A sailplane is normally launched by a power plane (aerotow) or by winch (a wire attached to a powerful engine).


  • Motorless flying by Cayley (UK, 1853), Montgomery (USA, 1883), Lilienthal (Germany, 1893)
  • Wright Brothers learn control by soaring amidst Wind and Sand: Flight of 1:00 min on 10/21/03
  • First glider contest: Intercollegiate meet hosted by Harvard College, 5/28-30/11. Won by Tufts, MIT
  • First well-known soaring record: 9:45 min duration by Orville Wright, Kitty Hawk NC, 10/24/11.
  • Soaring becomes organized sport at Wasserkuppe, Germany, 1920 (Versailles treaty outlaws power)
  • USA Glider clubs proliferate with air-minded youth, 1928. National Glider Association founded
  • First USA National Glider Contest, Elmira NY, 1930. All pre-WWII Nationals held at Elmira
  • Soaring Society of America founded May, 1932, to hold the 3rd National Glider Contest
  • Development phase: 1920-1940 (towing, 20:1 sailplanes, 3 forms of lift, distances to 500 km)
  • Expansion phase: 1960-1980 (SSA goes from 1,000 to 16,000 members, from 1 to 5 Nationals)

Soaring History (see "Wings like Eagles", P.A. Schweizer, Smithsonian Press)

  • Any FAA License may carry a Glider Rating. Endorsements are Aero-tow, Ground-tow, Motor-launch
  • To go solo: [Student Pilot Certificate, starting from scratch. 1 week-2 months. $400-$1,000]
    • Age 14, speak English, state no medical defects on application, obtain blank Student Certificate
    • Plan on a roughly 25 flight (aero-tow) or 40-flight (ground-tow) training sequence in a two-seater
    • Pass a pre-solo written test on FAA regs, flight characteristics, operational limitations
    • Receive instruction from a CFI-G in all areas listed in FAR 61.87 and be endorsed ready for solo
  • To fly passengers: [Private Pilot Certificate, starting from solo. 1 week-2 months. $400-$1,000]
    • Age 16, speak English, state no medical defects on application
    • Log 20 flights (10 solo) and 10 hours (2 solo) in gliders, instruction per FAR 61.107 and 61.39
    • Pass the standard FAA Private Pilot--Glider Knowledge Test on topics in FAR 61.105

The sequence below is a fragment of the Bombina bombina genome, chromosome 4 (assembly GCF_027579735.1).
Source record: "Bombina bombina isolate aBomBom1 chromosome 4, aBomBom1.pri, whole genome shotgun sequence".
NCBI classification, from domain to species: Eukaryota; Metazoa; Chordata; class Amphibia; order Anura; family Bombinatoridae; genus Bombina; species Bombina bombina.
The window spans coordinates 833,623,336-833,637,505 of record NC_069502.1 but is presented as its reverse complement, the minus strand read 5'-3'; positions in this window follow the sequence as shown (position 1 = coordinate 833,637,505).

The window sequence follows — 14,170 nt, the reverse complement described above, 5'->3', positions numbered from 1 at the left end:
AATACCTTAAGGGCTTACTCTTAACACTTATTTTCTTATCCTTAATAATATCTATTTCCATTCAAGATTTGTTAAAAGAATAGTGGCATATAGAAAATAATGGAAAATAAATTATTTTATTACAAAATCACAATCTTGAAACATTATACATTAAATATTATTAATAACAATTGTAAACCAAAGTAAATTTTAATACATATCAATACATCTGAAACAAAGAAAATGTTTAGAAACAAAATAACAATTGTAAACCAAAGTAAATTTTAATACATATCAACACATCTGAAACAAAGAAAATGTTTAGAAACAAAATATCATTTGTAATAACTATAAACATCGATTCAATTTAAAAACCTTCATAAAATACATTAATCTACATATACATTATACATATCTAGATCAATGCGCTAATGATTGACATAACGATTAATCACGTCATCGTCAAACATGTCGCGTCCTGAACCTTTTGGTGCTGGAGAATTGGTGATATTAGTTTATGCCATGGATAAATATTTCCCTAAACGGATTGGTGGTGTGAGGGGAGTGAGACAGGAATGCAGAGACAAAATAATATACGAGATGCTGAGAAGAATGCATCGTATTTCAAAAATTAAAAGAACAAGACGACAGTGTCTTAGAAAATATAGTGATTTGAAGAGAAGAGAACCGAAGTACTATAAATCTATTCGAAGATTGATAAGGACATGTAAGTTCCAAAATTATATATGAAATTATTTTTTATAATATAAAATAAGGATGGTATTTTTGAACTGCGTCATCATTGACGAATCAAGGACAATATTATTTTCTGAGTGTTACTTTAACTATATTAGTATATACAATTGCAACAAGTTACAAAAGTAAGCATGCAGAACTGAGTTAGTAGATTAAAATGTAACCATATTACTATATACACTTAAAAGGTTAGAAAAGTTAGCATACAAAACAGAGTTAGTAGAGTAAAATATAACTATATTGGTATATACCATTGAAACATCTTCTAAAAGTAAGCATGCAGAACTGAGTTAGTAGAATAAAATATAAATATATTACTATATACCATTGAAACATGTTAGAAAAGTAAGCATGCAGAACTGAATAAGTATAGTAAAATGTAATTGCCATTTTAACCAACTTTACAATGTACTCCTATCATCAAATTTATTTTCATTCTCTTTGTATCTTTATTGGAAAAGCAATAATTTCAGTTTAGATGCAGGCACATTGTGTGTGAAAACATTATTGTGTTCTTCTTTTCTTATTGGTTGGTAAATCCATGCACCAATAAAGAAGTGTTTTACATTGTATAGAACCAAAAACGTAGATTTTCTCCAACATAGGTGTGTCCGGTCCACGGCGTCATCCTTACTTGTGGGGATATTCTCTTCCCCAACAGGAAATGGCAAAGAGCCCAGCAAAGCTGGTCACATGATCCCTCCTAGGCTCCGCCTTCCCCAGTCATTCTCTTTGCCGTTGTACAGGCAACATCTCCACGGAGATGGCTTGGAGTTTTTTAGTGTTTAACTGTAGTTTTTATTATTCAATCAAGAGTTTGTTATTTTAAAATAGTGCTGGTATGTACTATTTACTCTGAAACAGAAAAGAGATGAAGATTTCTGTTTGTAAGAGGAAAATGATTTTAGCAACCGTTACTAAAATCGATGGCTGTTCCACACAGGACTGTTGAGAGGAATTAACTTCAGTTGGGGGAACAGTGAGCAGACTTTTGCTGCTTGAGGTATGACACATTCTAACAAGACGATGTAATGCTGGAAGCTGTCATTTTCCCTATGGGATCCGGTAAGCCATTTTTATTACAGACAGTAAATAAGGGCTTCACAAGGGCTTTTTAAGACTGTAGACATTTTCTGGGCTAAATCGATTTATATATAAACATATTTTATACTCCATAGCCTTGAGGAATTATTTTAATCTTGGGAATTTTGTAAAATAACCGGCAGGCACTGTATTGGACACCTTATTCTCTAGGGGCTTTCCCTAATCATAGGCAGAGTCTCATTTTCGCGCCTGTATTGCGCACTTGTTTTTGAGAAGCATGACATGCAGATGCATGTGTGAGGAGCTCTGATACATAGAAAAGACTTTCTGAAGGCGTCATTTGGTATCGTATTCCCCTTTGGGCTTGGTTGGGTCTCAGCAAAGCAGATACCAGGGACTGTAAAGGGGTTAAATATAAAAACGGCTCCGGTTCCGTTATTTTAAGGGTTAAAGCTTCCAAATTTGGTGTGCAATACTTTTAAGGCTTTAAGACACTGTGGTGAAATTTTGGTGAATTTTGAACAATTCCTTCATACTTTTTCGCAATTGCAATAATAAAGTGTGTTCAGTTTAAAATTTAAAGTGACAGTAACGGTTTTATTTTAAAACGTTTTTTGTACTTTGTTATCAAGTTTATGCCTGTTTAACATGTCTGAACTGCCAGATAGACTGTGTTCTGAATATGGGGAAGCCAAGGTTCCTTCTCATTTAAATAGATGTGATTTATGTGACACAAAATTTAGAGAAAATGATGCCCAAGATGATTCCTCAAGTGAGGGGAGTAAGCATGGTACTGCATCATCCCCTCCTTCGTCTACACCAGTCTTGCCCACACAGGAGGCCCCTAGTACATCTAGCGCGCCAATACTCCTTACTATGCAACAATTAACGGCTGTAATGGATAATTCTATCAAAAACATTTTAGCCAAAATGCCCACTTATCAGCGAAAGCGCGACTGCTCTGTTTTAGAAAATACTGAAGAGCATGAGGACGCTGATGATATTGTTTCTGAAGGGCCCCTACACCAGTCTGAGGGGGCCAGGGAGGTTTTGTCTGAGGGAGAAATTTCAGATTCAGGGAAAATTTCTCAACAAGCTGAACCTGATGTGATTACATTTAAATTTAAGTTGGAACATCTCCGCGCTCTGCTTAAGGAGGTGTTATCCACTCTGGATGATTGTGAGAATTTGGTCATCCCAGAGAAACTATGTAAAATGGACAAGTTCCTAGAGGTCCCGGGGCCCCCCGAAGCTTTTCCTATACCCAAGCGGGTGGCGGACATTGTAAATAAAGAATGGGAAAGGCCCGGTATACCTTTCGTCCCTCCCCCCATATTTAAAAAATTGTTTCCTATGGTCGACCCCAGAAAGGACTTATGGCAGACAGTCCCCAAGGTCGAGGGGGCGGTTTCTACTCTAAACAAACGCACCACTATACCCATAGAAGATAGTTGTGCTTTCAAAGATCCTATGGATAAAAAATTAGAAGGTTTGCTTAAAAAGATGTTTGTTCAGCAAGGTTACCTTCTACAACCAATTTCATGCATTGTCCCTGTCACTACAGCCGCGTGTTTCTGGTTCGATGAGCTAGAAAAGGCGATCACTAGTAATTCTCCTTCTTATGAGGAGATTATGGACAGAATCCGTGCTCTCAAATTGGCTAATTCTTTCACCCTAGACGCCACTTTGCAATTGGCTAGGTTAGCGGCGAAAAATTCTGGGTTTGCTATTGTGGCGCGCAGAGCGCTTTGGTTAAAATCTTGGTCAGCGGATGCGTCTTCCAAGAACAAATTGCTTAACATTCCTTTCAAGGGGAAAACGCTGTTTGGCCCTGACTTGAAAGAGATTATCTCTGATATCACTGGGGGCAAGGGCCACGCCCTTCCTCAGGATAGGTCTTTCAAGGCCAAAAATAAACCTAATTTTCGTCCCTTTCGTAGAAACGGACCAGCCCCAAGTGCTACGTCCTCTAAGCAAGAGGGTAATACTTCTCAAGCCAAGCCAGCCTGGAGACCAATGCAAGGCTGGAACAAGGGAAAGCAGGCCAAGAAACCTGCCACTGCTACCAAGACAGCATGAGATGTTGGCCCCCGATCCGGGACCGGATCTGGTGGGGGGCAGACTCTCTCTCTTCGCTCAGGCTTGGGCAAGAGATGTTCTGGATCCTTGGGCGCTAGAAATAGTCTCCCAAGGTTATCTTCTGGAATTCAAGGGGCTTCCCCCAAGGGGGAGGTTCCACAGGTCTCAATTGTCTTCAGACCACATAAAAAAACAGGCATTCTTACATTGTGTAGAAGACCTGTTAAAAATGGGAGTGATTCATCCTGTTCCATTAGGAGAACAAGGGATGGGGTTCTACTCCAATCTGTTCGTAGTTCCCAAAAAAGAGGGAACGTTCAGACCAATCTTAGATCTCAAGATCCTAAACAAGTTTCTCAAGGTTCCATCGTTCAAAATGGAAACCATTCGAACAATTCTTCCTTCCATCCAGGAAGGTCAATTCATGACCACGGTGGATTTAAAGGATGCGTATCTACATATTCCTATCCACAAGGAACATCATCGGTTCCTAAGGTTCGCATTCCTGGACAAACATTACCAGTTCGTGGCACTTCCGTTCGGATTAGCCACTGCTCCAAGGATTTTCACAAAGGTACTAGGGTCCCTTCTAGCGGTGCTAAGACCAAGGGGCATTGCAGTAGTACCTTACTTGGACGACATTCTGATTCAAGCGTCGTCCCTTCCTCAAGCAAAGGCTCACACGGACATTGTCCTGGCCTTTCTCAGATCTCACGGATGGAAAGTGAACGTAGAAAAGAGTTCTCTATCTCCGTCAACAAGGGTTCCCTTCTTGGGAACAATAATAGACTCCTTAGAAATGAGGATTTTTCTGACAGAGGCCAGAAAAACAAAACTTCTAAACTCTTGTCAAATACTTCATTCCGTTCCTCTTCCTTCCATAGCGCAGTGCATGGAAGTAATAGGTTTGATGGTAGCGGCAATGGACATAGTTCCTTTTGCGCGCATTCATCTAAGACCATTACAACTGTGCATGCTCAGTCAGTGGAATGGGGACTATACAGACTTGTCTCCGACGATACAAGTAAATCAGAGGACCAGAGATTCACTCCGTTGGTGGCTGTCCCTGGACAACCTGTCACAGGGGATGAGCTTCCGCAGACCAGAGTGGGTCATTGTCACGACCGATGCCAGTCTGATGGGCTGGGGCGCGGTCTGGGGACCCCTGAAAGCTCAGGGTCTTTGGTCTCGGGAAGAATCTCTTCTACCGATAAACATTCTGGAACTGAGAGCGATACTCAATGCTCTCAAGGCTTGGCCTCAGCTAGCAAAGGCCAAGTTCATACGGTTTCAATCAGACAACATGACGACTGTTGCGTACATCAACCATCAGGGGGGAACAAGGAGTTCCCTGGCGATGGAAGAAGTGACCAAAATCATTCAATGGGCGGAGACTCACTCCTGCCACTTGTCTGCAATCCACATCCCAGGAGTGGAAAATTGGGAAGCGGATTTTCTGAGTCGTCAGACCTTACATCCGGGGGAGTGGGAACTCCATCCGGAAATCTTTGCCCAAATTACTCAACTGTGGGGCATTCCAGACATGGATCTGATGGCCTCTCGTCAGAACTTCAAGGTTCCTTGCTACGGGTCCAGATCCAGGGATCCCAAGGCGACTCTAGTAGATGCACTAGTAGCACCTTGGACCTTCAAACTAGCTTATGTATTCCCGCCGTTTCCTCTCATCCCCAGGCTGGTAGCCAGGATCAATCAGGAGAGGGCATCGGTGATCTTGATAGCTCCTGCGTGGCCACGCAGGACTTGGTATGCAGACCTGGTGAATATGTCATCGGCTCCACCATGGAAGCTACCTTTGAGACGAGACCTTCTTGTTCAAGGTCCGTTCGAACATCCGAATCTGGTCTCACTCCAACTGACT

• Pass a Practical Test (oral and flight) with an FAA Designated Examiner
  • Licensed Airplane pilots often solo after 10 flights, add the Rating after 10 solos, 3 hr, and a Practical Test
  • To become a soaring pilot, follow SSA's ABC program: (Charles & Anne Lindbergh were C #9,10)
    • A Badge: go solo. B Badge: soar 1/2 hour. C Badge: soar 1 hour, spot-land, soaring instruction
    • Bronze Badge: soar 2 hours, simulate off-field landings, pass exam on Cross-Country techniques

Training (see FAA Regulations, SSA "Soaring Flight Manual". No 'power' experience needed)

  • FAI-IGC estimates over 150,000 active soaring pilots worldwide, with 80% in Europe
  • FAA records suggest approximately 38,000 glider-rated pilots in USA. SSA has 14,000 members
  • USA has 180 soaring Clubs (125 SSA Chapters), 150 Commercial Operators and soaring businesses
  • Every State in the Union has soaring activity, including AK and HI, 1-2 hours from any big city
  • Most active USA operation: USAF Academy. 800 solos/year, up to 100 flights/day
  • Typical USA soaring club will have 50 members, 3 gliders, 1 towplane, and make 2,000 flights/year
  • Adult Costs at typical club: $300 initiation, $30/mo. dues, $15/aerotow, $5/groundtow, $5/flight
  • FAA registry shows about 5,000 sailplanes in USA (1,000 trainers, 2,000 contest ships)
  • New two-seat training sailplanes cost about $30,000 (Metal, E Europe) to $80,000 (Fiberglass, Germany)
  • New single-seat contest sailplanes range from $20,000 (World Class) to $120,000 (Open Class)
  • USA has 4 domestic manufacturers, all offering composite kits, none offering two-seaters
  • Used sailplanes retain value ($8,000 1967 Libelle is $16,000 today), can be had for under $10,000

The coordinator for new members is Lyle HatridgeLyle

You can contact him at This email address is being protected from spambots. You need JavaScript enabled to view it.

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